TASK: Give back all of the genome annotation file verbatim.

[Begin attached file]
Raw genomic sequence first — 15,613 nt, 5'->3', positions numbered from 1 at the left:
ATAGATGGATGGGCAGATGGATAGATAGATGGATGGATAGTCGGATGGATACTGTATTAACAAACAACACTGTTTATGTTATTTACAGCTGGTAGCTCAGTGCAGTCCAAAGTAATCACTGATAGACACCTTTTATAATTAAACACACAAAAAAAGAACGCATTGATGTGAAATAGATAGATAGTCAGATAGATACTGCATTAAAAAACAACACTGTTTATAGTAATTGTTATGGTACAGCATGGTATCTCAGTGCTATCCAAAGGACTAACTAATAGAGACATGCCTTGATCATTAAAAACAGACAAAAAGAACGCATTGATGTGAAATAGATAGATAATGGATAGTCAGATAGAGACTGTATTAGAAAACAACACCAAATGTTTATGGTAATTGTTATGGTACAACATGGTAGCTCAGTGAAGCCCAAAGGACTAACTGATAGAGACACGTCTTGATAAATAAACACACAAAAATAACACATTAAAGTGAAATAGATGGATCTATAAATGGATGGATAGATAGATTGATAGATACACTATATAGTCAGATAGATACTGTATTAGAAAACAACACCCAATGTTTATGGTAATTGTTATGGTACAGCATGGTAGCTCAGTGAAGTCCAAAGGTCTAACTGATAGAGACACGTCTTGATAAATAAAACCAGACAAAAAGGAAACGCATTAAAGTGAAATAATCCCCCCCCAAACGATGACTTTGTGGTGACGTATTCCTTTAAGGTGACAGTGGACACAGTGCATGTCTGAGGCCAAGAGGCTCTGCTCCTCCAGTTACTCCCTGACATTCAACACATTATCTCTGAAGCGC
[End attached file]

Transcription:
Raw genomic sequence first — 15,613 nt, 5'->3', positions numbered from 1 at the left:
ATAGATGGATGGGCAGATGGATAGATAGATGGATGGATAGTCGGATGGATACTGTATTAACAAACAACACTGTTTATGTTATTTACAGCTGGTAGCTCAGTGCAGTCCAAAGTAATCACTGATAGACACCTTTTATAATTAAACACACAAAAAAAGAACGCATTGATGTGAAATAGATAGATAGTCAGATAGATACTGCATTAAAAAACAACACTGTTTATAGTAATTGTTATGGTACAGCATGGTATCTCAGTGCTATCCAAAGGACTAACTAATAGAGACATGCCTTGATCATTAAAAACAGACAAAAAGAACGCATTGATGTGAAATAGATAGATAATGGATAGTCAGATAGAGACTGTATTAGAAAACAACACCAAATGTTTATGGTAATTGTTATGGTACAACATGGTAGCTCAGTGAAGCCCAAAGGACTAACTGATAGAGACACGTCTTGATAAATAAACACACAAAAATAACACATTAAAGTGAAATAGATGGATCTATAAATGGATGGATAGATAGATTGATAGATACACTATATAGTCAGATAGATACTGTATTAGAAAACAACACCCAATGTTTATGGTAATTGTTATGGTACAGCATGGTAGCTCAGTGAAGTCCAAAGGTCTAACTGATAGAGACACGTCTTGATAAATAAAACCAGACAAAAAGGAAACGCATTAAAGTGAAATAATCCCCCCCCAAACGATGACTTTGTGGTGACGTATTCCTTTAAGGTGACAGTGGACACAGTGCATGTCTGAGGCCAAGAGGCTCTGCTCCTCCAGTTACTCCCTGACATTCAACACATTATCTCTGAAGCGC